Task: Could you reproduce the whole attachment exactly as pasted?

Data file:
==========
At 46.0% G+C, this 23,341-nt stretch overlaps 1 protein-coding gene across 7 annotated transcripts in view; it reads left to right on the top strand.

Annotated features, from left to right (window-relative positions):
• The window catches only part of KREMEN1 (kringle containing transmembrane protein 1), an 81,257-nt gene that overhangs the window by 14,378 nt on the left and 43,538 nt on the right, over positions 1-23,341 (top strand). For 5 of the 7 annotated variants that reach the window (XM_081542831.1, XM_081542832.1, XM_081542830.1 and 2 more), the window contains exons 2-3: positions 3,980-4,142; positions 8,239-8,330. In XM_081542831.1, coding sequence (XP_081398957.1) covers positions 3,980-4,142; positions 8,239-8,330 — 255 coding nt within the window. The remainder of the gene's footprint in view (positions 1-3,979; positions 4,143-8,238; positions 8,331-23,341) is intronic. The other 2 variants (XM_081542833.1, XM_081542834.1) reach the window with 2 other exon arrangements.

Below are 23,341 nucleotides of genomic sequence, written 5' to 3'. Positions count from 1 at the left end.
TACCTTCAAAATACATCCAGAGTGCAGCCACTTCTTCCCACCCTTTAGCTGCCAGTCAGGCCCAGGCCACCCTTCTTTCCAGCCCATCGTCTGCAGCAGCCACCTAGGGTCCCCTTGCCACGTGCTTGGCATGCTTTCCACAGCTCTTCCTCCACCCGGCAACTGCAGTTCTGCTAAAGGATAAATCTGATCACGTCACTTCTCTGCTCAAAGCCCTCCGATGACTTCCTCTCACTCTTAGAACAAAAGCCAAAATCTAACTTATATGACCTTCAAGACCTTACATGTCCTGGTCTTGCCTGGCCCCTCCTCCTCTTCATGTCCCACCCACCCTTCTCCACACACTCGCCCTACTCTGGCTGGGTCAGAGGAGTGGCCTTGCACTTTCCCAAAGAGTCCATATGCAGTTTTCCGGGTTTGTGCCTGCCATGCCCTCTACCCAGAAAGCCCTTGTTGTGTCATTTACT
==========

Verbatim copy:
At 46.0% G+C, this 23,341-nt stretch overlaps 1 protein-coding gene across 7 annotated transcripts in view; it reads left to right on the top strand.

Annotated features, from left to right (window-relative positions):
• The window catches only part of KREMEN1 (kringle containing transmembrane protein 1), an 81,257-nt gene that overhangs the window by 14,378 nt on the left and 43,538 nt on the right, over positions 1-23,341 (top strand). For 5 of the 7 annotated variants that reach the window (XM_081542831.1, XM_081542832.1, XM_081542830.1 and 2 more), the window contains exons 2-3: positions 3,980-4,142; positions 8,239-8,330. In XM_081542831.1, coding sequence (XP_081398957.1) covers positions 3,980-4,142; positions 8,239-8,330 — 255 coding nt within the window. The remainder of the gene's footprint in view (positions 1-3,979; positions 4,143-8,238; positions 8,331-23,341) is intronic. The other 2 variants (XM_081542833.1, XM_081542834.1) reach the window with 2 other exon arrangements.

Below are 23,341 nucleotides of genomic sequence, written 5' to 3'. Positions count from 1 at the left end.
TACCTTCAAAATACATCCAGAGTGCAGCCACTTCTTCCCACCCTTTAGCTGCCAGTCAGGCCCAGGCCACCCTTCTTTCCAGCCCATCGTCTGCAGCAGCCACCTAGGGTCCCCTTGCCACGTGCTTGGCATGCTTTCCACAGCTCTTCCTCCACCCGGCAACTGCAGTTCTGCTAAAGGATAAATCTGATCACGTCACTTCTCTGCTCAAAGCCCTCCGATGACTTCCTCTCACTCTTAGAACAAAAGCCAAAATCTAACTTATATGACCTTCAAGACCTTACATGTCCTGGTCTTGCCTGGCCCCTCCTCCTCTTCATGTCCCACCCACCCTTCTCCACACACTCGCCCTACTCTGGCTGGGTCAGAGGAGTGGCCTTGCACTTTCCCAAAGAGTCCATATGCAGTTTTCCGGGTTTGTGCCTGCCATGCCCTCTACCCAGAAAGCCCTTGTTGTGTCATTTACT